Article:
This allows a healthy upright position for your back, whose muscles strengthen as your child grows. However, if you have a back injury or back problems, you should talk to your doctor.
It is the infant's need to have body contact with its parents.
Throughout most of human history, babies have been carried by their mothers - the pram was invented in the late 1800s.
The direct contact with the carer and the movement of the carrier often reassures the baby that it is safe and that there is someone to feed and warm it.
So no, you're not spoiling your child when you carry them, you're meeting their natural needs.
A carrier should fit both your baby and you.
Some carriers can be used from birth, while others are better suited when the baby is a little older, for example from sitting age. On all our products you can see this information.
You are also very welcome to contact us so that together we can find out what suits you best. If you want to try out a lot of different things, it might also be a good idea to consult a sling coach.
Below you can get an overview of the carriers we have at Carrytales.
All our carriers are ergonomically correct and allow the optimal position for your baby.
- provides optimal support
- can be used for the whole period of slinging, including premature babies
- can be used for tummy, back and hip carryingmany different bindings
- optimally adapts to the baby and the wearer
- comfortable on longer trips
- it takes some practice to get the perfect fit, so be patient and keep practicing
- optimum support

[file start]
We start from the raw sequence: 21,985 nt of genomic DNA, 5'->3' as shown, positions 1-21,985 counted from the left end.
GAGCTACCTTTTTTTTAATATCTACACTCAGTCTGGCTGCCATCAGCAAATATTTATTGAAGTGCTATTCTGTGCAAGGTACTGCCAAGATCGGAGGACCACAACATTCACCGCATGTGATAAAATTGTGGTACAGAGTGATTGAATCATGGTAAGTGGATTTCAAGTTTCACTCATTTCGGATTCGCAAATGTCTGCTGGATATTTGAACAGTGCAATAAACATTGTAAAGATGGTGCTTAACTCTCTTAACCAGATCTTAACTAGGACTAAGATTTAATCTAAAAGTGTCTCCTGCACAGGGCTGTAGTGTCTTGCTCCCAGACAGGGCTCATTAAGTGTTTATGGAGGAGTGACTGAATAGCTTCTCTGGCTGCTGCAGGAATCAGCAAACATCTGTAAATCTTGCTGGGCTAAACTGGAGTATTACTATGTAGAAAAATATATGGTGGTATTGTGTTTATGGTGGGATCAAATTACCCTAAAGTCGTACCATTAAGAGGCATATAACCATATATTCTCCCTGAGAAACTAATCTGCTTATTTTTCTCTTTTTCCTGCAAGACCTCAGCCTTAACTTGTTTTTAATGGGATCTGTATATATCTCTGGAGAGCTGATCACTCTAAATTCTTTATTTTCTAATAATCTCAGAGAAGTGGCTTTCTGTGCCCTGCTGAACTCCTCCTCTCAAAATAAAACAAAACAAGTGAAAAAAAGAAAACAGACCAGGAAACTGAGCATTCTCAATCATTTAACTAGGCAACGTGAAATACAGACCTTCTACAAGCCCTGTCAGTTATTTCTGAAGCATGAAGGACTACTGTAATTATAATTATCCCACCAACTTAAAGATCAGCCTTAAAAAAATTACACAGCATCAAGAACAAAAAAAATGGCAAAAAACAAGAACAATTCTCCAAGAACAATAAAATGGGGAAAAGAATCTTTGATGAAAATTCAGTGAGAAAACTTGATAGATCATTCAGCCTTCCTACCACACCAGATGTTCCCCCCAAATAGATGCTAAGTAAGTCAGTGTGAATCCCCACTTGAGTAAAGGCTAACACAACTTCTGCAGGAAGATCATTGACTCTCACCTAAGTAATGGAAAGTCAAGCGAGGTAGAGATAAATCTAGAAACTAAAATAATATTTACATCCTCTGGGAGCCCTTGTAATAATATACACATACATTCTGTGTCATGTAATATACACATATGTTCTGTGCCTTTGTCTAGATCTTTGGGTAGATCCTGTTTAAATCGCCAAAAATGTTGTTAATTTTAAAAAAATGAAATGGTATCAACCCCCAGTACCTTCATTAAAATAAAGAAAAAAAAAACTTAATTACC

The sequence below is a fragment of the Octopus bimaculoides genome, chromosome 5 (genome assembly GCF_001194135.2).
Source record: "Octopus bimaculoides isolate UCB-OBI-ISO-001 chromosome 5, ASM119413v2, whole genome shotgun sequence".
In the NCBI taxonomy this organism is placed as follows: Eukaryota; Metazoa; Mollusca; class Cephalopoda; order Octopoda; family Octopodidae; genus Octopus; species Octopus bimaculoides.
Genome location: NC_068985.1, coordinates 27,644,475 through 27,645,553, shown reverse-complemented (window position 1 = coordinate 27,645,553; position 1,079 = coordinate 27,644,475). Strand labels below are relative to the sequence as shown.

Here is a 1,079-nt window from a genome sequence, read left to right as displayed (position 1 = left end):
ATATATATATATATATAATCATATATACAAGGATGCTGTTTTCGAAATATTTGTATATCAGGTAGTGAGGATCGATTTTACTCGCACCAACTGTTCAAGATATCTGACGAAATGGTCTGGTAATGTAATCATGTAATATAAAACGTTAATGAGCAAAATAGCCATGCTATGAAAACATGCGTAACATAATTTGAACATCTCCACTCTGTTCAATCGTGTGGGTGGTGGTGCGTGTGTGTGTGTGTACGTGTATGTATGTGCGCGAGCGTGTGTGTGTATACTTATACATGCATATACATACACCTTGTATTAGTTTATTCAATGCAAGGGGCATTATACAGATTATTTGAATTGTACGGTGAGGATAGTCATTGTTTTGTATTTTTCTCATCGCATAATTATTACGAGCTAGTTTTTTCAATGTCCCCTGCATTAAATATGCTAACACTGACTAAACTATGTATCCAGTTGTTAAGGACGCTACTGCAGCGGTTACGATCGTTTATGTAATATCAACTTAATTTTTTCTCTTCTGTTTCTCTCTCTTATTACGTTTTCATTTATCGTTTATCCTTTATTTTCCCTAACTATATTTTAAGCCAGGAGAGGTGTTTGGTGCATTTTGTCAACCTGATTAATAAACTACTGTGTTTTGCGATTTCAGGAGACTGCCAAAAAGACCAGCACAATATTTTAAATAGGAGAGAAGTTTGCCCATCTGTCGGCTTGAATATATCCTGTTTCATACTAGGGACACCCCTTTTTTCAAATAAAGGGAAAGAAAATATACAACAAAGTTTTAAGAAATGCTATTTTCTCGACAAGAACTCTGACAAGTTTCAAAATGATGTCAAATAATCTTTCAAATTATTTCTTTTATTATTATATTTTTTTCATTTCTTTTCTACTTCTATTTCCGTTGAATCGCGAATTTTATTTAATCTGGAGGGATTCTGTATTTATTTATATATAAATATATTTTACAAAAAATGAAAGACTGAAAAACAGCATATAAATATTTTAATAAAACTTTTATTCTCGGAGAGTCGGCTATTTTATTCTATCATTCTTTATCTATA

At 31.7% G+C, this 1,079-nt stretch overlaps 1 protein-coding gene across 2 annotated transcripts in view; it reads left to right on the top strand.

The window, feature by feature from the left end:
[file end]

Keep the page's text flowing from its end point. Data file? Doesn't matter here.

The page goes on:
- can be used throughout the slinging period, including premature babies
- can be used for tummy, back and hip carry
- quick and easy to put on and take off
- best for quick, short trips
- optimum support
- can be used from newborn, including premature, up to approx. 9 kg
- soft and comfortable
- can only be used belly to belly with 3-layer binding
- can be tied before the baby is put in
- does not require much practice
- different age limits, some for newborn, others for toddler
- easy and quick to put on and take off
- can be used for tummy and back carrying
- you may need two sizes throughout the slinging period
- does not require much practice
- several of our baby carriers can be used for healthy newborns from day 1
- easy to adjust and put on
- good weight distribution
- can be used for tummy and back carrying
- can be customised for both you and your baby
The child should be carried upright to ensure that breathing is not obstructed. A prone position does not ensure good air circulation around the child's head, which can lead to oxygen deprivation.
The child's legs should be in the M position - spread slightly to the sides and the knees should be higher than the buttocks.
The child's back should be round. Older children should also be able to round their backs when resting.
The carrier should support the child's legs from the knee to the knee. The child must be able to move its feet and lower legs freely.